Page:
German lawmakers were preparing Thursday to vote in favour of a resolution that recognizes the Ottoman massacres of Armenians in 1915-16 as genocide
Successive Turkish governments have vehemently rejected the use of the term genocide to describe the mass expulsion and killings of as many as 1.5 million Armenians at the hands of the Ottoman Empire, of which Turkey is the successor state.
"Our intention is not to put Turkey in the dock, but to acknowledge that reconciliation is only possible if the facts are on the table," Volker Kauder, a close ally of Chancellor Angela Merkel, told public broadcaster ARD ahead of the vote on Thursday.
The fact that Turkey is "doing great things" to support the European Union in managing the refugee crisis "does not to change the facts - that unspeakable suffering was imposed on the Armenians," said Kauder, the leader of Merkel's Christian Democrats in the Bundestag.
Cem Ozdemir, a Green lawmaker of Turkish descent whose party has been the main proponent of the resolution, said Thursday that the German Reich's complicity in the World War I killings meant that his country "has to acknowledge its share of the blame."
Thursday's vote was originally scheduled for last year, but was put on ice for fear of damaging German-Turkish relations. Support for a revised resolution from Merkel's conservative political bloc and the Greens should ensure its passage through parliament.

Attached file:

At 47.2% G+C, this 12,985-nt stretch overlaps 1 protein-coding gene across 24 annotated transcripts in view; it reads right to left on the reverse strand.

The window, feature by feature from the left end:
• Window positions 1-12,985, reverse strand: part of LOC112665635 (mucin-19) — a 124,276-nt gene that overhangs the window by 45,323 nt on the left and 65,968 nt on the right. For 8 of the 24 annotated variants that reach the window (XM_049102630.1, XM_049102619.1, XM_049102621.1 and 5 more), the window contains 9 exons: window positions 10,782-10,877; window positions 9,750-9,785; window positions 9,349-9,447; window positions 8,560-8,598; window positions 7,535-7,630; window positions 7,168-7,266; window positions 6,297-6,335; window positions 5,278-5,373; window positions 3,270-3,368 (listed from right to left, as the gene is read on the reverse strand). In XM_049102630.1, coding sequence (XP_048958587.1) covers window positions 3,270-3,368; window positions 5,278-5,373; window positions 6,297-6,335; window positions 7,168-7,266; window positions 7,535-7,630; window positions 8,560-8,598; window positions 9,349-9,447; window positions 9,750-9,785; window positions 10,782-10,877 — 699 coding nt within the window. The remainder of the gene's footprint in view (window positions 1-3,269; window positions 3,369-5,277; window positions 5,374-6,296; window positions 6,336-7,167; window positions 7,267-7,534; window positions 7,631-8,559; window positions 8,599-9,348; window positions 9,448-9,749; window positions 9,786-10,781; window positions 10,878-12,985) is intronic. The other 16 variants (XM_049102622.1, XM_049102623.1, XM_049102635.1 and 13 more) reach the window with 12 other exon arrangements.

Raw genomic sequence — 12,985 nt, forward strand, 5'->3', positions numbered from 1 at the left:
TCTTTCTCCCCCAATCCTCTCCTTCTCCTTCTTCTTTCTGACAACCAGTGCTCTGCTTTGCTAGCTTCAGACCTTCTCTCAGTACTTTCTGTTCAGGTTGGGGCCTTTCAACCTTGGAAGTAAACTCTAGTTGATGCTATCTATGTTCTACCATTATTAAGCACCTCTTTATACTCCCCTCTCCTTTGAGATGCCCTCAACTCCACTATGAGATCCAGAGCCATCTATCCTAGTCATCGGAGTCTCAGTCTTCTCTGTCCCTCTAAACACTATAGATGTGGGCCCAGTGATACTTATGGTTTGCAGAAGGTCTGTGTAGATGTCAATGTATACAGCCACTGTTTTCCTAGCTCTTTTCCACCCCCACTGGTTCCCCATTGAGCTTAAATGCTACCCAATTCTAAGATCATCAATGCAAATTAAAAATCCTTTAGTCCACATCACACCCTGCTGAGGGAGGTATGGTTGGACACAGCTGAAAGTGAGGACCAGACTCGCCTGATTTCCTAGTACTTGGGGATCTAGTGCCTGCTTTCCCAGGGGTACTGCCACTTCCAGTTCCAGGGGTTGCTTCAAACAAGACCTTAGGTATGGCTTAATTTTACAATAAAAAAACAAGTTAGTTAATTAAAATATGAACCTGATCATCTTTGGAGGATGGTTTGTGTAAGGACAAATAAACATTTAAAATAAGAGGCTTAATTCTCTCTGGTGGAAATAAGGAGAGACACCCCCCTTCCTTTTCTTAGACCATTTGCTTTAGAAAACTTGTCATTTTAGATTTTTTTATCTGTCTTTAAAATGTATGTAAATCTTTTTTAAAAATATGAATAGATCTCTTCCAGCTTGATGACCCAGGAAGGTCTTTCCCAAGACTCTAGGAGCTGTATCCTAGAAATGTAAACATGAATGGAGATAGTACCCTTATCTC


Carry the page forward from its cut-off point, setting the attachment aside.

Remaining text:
Turkish President Recep Tayyip Erdogan and Prime Minister Binali Yildirim have expressly warned that bilateral, economic and military ties between Ankara and Berlin will suffer if German lawmakers vote to designate the killings as genocide.
Merkel, her Vice Chancellor Sigmar Gabriel and Foreign Minister Frank-Walter Steinmeier will not be present at the vote. A spokeswoman for Merkel said Wednesday that the chancellor had backed the resolution during a test vote earlier in the week.
Twenty governments including France, Italy and Russia have officially designated the Ottoman killings of Armenians as genocide. The Pope referred to the events as "the first genocide of the 20th century" last year.